Looking through the school logbooks gave a fascinating insight into daily life, such as needlework inspections and teachers running late because of trains breaking down, to major historical events like WWII air raids. Through this research I learned about the rich and varied history of Silvertown and North Woolwich.

Researchers in a library working


On arrival, Jess the Archivist was able to show us a wide variety of materials from the collections, from school logbooks to photographs, microfilms, letters and even a docker’s uniform from the early 1900s! These were fascinating to look at, since they represented a number of different periods of the borough’s varied and rich history.


The visits to Newham Archives have formed one of the highlights of my year so far.


One of the most important things that I have taken away from the archive sessions is a greater appreciation for the amount of planning and preparation that is required for a fruitful visit. The sheer volume of archival material available was slightly overwhelming at first, and it brought home the necessity of going into archive visits with clear objectives and a thorough plan of action.

Something else I have learnt is that it always takes longer than one would think to get through material- I often found myself spending much more time than I had expected to go through fairly small amounts of information. An example of this was when I was looking at newspapers from the late 19th century. These were very dense with small print, which, coupled with using a microfilm reader, made them difficult and a little time-consuming to get through. However, I soon learned to recognise the general structure of these newspapers, so I could more easily locate the relevant information, which helped me get through them faster.

I am very grateful to James and the Thames Festival Trust, Jess and Newham Archives for such a rewarding, enjoyable and inspiring experience, and I am looking forward to undertaking more archival work in the future.

Researchers in a library working


I approached the Islanders project due to a desire to do something, anything, related to my passion in history beyond the classroom. University education felt monotonous at times due to pandemic restrictions. As a first-year history student, I read a lot of secondary research materials. I wanted to peel back the layers of historical research, to observe the role of archives in the making of history.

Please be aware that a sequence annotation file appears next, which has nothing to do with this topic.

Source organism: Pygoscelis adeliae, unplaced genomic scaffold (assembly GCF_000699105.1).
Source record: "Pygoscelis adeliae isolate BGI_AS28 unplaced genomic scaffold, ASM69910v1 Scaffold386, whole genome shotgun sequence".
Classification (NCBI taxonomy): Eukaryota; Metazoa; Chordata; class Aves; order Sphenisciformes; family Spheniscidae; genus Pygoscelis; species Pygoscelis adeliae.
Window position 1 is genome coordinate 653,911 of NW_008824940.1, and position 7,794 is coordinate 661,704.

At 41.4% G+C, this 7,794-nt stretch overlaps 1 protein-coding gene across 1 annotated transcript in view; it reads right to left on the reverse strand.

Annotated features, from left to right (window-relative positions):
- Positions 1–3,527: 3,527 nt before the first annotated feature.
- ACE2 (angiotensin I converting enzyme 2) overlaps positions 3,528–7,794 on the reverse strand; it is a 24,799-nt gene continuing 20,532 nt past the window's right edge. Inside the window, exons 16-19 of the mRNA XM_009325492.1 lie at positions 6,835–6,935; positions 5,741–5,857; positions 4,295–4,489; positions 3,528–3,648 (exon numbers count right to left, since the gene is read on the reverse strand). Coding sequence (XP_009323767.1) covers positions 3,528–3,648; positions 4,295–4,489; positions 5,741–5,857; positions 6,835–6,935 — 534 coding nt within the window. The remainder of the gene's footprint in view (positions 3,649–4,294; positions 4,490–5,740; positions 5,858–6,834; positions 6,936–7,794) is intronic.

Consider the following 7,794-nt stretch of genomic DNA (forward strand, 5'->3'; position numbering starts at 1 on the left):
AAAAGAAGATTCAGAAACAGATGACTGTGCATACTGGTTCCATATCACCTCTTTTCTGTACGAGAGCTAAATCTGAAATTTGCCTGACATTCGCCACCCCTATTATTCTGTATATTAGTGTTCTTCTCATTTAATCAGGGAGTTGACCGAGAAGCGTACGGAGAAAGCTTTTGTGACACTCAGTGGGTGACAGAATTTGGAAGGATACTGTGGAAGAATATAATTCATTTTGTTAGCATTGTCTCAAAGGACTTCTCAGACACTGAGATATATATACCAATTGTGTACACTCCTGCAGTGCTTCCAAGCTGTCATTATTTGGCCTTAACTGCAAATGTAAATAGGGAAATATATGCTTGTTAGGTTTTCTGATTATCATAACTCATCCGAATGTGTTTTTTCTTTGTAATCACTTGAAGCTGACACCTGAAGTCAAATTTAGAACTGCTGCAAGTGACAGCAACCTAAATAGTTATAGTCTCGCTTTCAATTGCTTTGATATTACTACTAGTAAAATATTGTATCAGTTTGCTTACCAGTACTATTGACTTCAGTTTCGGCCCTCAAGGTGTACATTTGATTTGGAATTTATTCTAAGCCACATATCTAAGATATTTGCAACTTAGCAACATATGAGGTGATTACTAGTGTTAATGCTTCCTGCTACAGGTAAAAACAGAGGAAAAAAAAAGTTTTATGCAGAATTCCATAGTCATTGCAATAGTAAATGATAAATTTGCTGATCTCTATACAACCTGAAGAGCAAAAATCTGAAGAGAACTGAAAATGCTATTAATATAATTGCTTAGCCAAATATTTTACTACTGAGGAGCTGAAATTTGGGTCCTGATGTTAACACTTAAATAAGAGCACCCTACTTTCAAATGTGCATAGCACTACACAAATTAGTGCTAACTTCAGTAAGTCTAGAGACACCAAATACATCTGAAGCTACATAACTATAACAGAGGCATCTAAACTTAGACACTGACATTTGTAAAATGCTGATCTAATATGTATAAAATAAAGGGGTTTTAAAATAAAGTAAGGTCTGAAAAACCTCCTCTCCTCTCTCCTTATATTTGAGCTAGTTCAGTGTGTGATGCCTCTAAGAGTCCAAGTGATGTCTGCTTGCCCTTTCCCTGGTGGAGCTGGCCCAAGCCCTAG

The opportunity to train and practice oral history, which was unfamiliar to me, was also appealing. I also aimed to engage deeply with the heritage of a local community in London. The goals were definitely met, with guidance generously provided at each step of the way by James and Jess.


There were challenges along the way, but they were truly valuable lessons.


I was a stammering, anxious interviewer during the first oral history interview. There was a pressure to make the interviewee comfortable, but also to actively listen and craft relevant questions. I felt the need to be more expressive since non-verbal communication was stunted by the virtual platform. With that, I was more prepared by the next interview. Learning more about the interviewee’s background, making sure questions flow seamlessly from one to the next, providing brief feedback to assure the interviewee of their helpfulness – the approach gained much clarity with experience. Research in the archives needed more persistence than I expected.

One week I found a lot of interesting material from the microfilms, but the next week I found minimal information even after looking through months and months of newspapers. However, every time something interesting appeared, it was exciting again. Log books illustrated local elementary schools disrupted by wider issues such as war, disease and economic hardship. It was an emphatic experience.

Learning about historical events after the facts were processed by textbooks or essays is vastly different from flipping through the contemporary evidence myself.  The fear of death, the resilience and pride from working in a demanding environment, the bittersweet experience of growing up… I was moved by how residents of North Woolwich and Silvertown from the late 19th to 20th century lived their lives so fully.


My time at the Newham archives has been both an insightful and exciting journey. This experience for me has been something completely new, except for the odd school history trip here and there where we had been shown a quick glance of a dusty room with gigantic shelfs, I had never stepped foot in an archive! I wasn’t sure what to expect so I decided to go in with an open mind, ready for anything.

On the first day after some short introductions we got stuck straight in, not only learning how to operate the equipment (which I’m not sure I completely got the hang of) but how and why the particular items were preserved that way. For example, old newspapers are uploaded onto rolls of film that can be viewed and magnified on a computer screen. Being able to read old newspapers from the 19th century was not only a great opportunity to gain valuable information for our project but also gave a glance into Victorian society and culture.


My favourite activity was being able to go through boxes of photographs and learning how to scan them.


We also learnt a lot about the organisation and process of cataloguing physical items and photographs and how confusing it can be if it’s not done properly! Apart from gathering information for the project, I think the most important thing I took away from this experience is how important and essential archive work is and how often it can be overlooked. After all, without a safe and organised place to store artefacts and information so much history and the stories of communities would disappear!

Find out more about Newham’s Heritage Service.